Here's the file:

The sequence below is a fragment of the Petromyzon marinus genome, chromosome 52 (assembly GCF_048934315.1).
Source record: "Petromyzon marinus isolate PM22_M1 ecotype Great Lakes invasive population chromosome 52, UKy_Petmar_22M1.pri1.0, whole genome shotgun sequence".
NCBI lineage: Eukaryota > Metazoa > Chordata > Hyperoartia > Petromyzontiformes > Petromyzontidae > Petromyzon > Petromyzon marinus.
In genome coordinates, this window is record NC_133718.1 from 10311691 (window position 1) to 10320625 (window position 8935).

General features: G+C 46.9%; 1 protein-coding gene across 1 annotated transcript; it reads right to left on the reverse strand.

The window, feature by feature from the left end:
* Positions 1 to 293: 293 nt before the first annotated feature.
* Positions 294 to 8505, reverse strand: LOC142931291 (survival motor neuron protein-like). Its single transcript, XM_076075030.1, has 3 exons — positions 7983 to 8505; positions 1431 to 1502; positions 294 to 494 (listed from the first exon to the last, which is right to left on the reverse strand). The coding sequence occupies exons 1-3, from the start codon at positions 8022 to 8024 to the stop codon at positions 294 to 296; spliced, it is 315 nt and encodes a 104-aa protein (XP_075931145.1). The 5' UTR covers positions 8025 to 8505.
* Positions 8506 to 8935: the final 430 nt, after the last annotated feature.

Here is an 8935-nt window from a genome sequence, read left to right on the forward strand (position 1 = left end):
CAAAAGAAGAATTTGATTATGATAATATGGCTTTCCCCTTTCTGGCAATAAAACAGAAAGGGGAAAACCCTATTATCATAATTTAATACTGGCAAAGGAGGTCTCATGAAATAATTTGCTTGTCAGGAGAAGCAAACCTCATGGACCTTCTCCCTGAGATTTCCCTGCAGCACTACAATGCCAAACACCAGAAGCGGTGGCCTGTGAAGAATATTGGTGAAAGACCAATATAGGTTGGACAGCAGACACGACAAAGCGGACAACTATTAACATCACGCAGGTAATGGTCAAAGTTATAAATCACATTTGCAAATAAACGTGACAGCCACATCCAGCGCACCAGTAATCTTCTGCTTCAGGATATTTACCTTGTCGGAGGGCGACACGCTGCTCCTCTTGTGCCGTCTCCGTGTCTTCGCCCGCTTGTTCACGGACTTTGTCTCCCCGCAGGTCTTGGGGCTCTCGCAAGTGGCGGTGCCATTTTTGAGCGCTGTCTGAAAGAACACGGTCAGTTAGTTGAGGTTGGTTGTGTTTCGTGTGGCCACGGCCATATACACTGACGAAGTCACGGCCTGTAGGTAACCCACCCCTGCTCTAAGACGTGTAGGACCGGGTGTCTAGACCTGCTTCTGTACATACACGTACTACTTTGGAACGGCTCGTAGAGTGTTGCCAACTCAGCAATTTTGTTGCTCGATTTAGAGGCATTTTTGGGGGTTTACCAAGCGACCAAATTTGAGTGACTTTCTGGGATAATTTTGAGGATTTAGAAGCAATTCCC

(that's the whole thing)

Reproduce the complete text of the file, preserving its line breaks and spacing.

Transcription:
The sequence below is a fragment of the Petromyzon marinus genome, chromosome 52 (assembly GCF_048934315.1).
Source record: "Petromyzon marinus isolate PM22_M1 ecotype Great Lakes invasive population chromosome 52, UKy_Petmar_22M1.pri1.0, whole genome shotgun sequence".
NCBI lineage: Eukaryota > Metazoa > Chordata > Hyperoartia > Petromyzontiformes > Petromyzontidae > Petromyzon > Petromyzon marinus.
In genome coordinates, this window is record NC_133718.1 from 10311691 (window position 1) to 10320625 (window position 8935).

General features: G+C 46.9%; 1 protein-coding gene across 1 annotated transcript; it reads right to left on the reverse strand.

The window, feature by feature from the left end:
* Positions 1 to 293: 293 nt before the first annotated feature.
* Positions 294 to 8505, reverse strand: LOC142931291 (survival motor neuron protein-like). Its single transcript, XM_076075030.1, has 3 exons — positions 7983 to 8505; positions 1431 to 1502; positions 294 to 494 (listed from the first exon to the last, which is right to left on the reverse strand). The coding sequence occupies exons 1-3, from the start codon at positions 8022 to 8024 to the stop codon at positions 294 to 296; spliced, it is 315 nt and encodes a 104-aa protein (XP_075931145.1). The 5' UTR covers positions 8025 to 8505.
* Positions 8506 to 8935: the final 430 nt, after the last annotated feature.

Here is an 8935-nt window from a genome sequence, read left to right on the forward strand (position 1 = left end):
CAAAAGAAGAATTTGATTATGATAATATGGCTTTCCCCTTTCTGGCAATAAAACAGAAAGGGGAAAACCCTATTATCATAATTTAATACTGGCAAAGGAGGTCTCATGAAATAATTTGCTTGTCAGGAGAAGCAAACCTCATGGACCTTCTCCCTGAGATTTCCCTGCAGCACTACAATGCCAAACACCAGAAGCGGTGGCCTGTGAAGAATATTGGTGAAAGACCAATATAGGTTGGACAGCAGACACGACAAAGCGGACAACTATTAACATCACGCAGGTAATGGTCAAAGTTATAAATCACATTTGCAAATAAACGTGACAGCCACATCCAGCGCACCAGTAATCTTCTGCTTCAGGATATTTACCTTGTCGGAGGGCGACACGCTGCTCCTCTTGTGCCGTCTCCGTGTCTTCGCCCGCTTGTTCACGGACTTTGTCTCCCCGCAGGTCTTGGGGCTCTCGCAAGTGGCGGTGCCATTTTTGAGCGCTGTCTGAAAGAACACGGTCAGTTAGTTGAGGTTGGTTGTGTTTCGTGTGGCCACGGCCATATACACTGACGAAGTCACGGCCTGTAGGTAACCCACCCCTGCTCTAAGACGTGTAGGACCGGGTGTCTAGACCTGCTTCTGTACATACACGTACTACTTTGGAACGGCTCGTAGAGTGTTGCCAACTCAGCAATTTTGTTGCTCGATTTAGAGGCATTTTTGGGGGTTTACCAAGCGACCAAATTTGAGTGACTTTCTGGGATAATTTTGAGGATTTAGAAGCAATTCCC